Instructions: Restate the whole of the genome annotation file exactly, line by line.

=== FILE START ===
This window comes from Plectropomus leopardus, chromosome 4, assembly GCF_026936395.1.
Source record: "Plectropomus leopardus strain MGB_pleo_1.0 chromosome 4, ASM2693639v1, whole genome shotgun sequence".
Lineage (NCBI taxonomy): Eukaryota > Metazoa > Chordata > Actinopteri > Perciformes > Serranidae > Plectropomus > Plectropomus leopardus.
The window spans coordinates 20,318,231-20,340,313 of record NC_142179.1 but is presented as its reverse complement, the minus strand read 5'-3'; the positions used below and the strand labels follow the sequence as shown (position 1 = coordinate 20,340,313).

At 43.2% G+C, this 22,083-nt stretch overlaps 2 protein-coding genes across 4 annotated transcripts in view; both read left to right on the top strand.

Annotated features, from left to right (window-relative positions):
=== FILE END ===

This window comes from Plectropomus leopardus, chromosome 4, assembly GCF_026936395.1.
Source record: "Plectropomus leopardus strain MGB_pleo_1.0 chromosome 4, ASM2693639v1, whole genome shotgun sequence".
Lineage (NCBI taxonomy): Eukaryota > Metazoa > Chordata > Actinopteri > Perciformes > Serranidae > Plectropomus > Plectropomus leopardus.
The window spans coordinates 20,318,231-20,340,313 of record NC_142179.1 but is presented as its reverse complement, the minus strand read 5'-3'; the positions used below and the strand labels follow the sequence as shown (position 1 = coordinate 20,340,313).

At 43.2% G+C, this 22,083-nt stretch overlaps 2 protein-coding genes across 4 annotated transcripts in view; both read left to right on the top strand.

Annotated features, from left to right (window-relative positions):